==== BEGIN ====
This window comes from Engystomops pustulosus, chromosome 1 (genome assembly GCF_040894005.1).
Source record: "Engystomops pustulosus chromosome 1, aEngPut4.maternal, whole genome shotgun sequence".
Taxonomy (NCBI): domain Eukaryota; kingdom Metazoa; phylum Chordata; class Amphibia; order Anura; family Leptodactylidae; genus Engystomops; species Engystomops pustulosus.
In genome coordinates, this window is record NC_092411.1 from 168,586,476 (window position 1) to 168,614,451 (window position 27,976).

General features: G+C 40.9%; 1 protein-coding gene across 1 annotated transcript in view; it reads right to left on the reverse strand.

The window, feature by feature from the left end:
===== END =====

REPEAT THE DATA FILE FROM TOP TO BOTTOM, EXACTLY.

This window comes from Engystomops pustulosus, chromosome 1 (genome assembly GCF_040894005.1).
Source record: "Engystomops pustulosus chromosome 1, aEngPut4.maternal, whole genome shotgun sequence".
Taxonomy (NCBI): domain Eukaryota; kingdom Metazoa; phylum Chordata; class Amphibia; order Anura; family Leptodactylidae; genus Engystomops; species Engystomops pustulosus.
In genome coordinates, this window is record NC_092411.1 from 168,586,476 (window position 1) to 168,614,451 (window position 27,976).

General features: G+C 40.9%; 1 protein-coding gene across 1 annotated transcript in view; it reads right to left on the reverse strand.

The window, feature by feature from the left end: